Place Napoléon Bonaparte, Fontainebleu
Place Napoléon Bonaparte, Fontainebleu

Having been the successful bidders (at a school fundraising event) for a week at a small cottage in the Loire Valley, we arrived at Charles de Gaulle Airport on an unusually steamy July morning.

After a circuitous trek through CDG, and a long wait for our rental car, we headed south toward Bannay, where we would spend two days exploring the far eastern edge of the Loire Valley. At Bella Sera in Fountainbleu, one of three restaurants sharing a piece of Place Napoléon Bonaparte, the Salade du Jour was a perfect lunch for this 105°F day – large wedges of icy cold melon draped in prosciutto, fresh mozzarella, tagliatelle with pesto, and wedges of grapefruit, along with a carafe of the local rosé.  

Back on the road, continuing south, we crossed the Loire and traveled alongside a green canal until we arrived Hotel La Buissonnèire, the name painted onto the front wall as it had been since first opening as a hotel in the early 1900s.  Passing throP1010953ugh an iron gate, we climbed the steps, red geraniums spilling over the wall, to the reception room of the main house, which contains the large table used for breakfast and dinners in the cooler weather.  From the back of the house came our hostess Marie Oudry.  “Bonjour, bonjour! Ah, trop chaud, trop chaud!, ” wiping her forehead and fanning herself as she came to greet us. 

P1010952Reviews I had read before our trip, had warned that the hotel was not overly impressive from the outside, but everyone raved about the comfort and cleanliness of the rooms, and the hospitality of Mme. Oudry.  Spot on.  The two-story guest portion of the hotel forms an L around a courtyard, onto which the rooms open.  The courtyard offers a covered seating area and grill, as well as a child’s play house.  A rabbit, guinea pig, and a kitten call the courtyard home.  It is, essentially, a family’s backyard, comfortable and welcoming, with not a drop of pretension. Marie’s 10-year old daughter could be found playing there with her pets or cooling off with a hose during our stay.  Roses, lavender, and rosemary border the walkway, trees shade the eating area.

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Marie apologized for the heat we were going to feel in our rooms.  The windows had been kept shut and the shades pulled down in an effort to keep out the sun, as air conditioning is not the norm in these parts, and the heat wave was unusual.   The windows were opened, a fan was brought in, and we were quickly out cold, having slept very little on our overnight flight (and then there was that bottle of rosé at lunch . . .)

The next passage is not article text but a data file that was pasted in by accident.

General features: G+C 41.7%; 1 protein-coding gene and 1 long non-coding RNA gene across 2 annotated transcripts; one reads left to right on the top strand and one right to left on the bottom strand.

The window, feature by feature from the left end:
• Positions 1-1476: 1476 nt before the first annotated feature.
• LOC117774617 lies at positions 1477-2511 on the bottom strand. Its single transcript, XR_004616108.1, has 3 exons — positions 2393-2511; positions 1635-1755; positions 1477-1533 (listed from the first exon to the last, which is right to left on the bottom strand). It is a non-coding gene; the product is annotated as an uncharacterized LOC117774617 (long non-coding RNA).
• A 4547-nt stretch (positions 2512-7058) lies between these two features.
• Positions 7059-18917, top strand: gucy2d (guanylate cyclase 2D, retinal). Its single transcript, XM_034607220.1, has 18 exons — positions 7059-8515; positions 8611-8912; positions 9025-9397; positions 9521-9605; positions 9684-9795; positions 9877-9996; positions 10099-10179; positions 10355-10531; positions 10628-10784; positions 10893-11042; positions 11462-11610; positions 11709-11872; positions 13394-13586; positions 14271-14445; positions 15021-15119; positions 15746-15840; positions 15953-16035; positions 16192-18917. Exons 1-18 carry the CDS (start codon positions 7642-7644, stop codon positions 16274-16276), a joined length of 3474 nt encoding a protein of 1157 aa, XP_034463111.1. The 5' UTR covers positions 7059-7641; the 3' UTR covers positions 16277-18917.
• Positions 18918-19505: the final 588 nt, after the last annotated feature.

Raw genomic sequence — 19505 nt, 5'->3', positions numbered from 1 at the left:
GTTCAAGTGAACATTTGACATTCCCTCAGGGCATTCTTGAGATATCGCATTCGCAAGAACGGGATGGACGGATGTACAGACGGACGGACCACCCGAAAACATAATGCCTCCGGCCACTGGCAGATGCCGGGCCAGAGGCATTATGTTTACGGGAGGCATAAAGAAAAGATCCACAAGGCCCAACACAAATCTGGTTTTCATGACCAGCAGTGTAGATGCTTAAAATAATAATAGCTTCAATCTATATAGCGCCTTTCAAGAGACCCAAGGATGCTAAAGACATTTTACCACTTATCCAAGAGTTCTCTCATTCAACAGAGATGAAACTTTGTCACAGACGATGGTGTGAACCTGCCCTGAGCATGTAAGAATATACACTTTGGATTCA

The nap and a cool shower refreshed us for dinner.  We met in the courtyard around 7:30 for a glass of Sancerre and a chat with Marie, while she tended her chicken brochettes on the grill.

Soon we moved to the dinner table, and Marie began to bring out a succession of bowls and platters – cucumber salad, carrot salad, asparagus flan, peaches stuffed with tuna, bacon and leek tart, a cold rice salad studded with bits of corn, peppers, parsley, and slices of hard-boiled eggs, and the chicken brochettes.  After that came the cheese course, with no fewer than nine selections, including the local specialty, a goat cheese, Crottin de Chavignol, and a lusciously creamy cow’s milk cheese from nearby Burgundy.  Though we thought we could eat no more, it was impossible to turn down the concluding course – a slice of Marie’s apricot tart.  And while the €17 per person price for this fantastic meal would have been reason enough to recommend it, better still was the fact that Marie joined us for dinner, along with another guest.  It truly was like spending the night at a friend’s home.  The perfect start to our Loire vacation!

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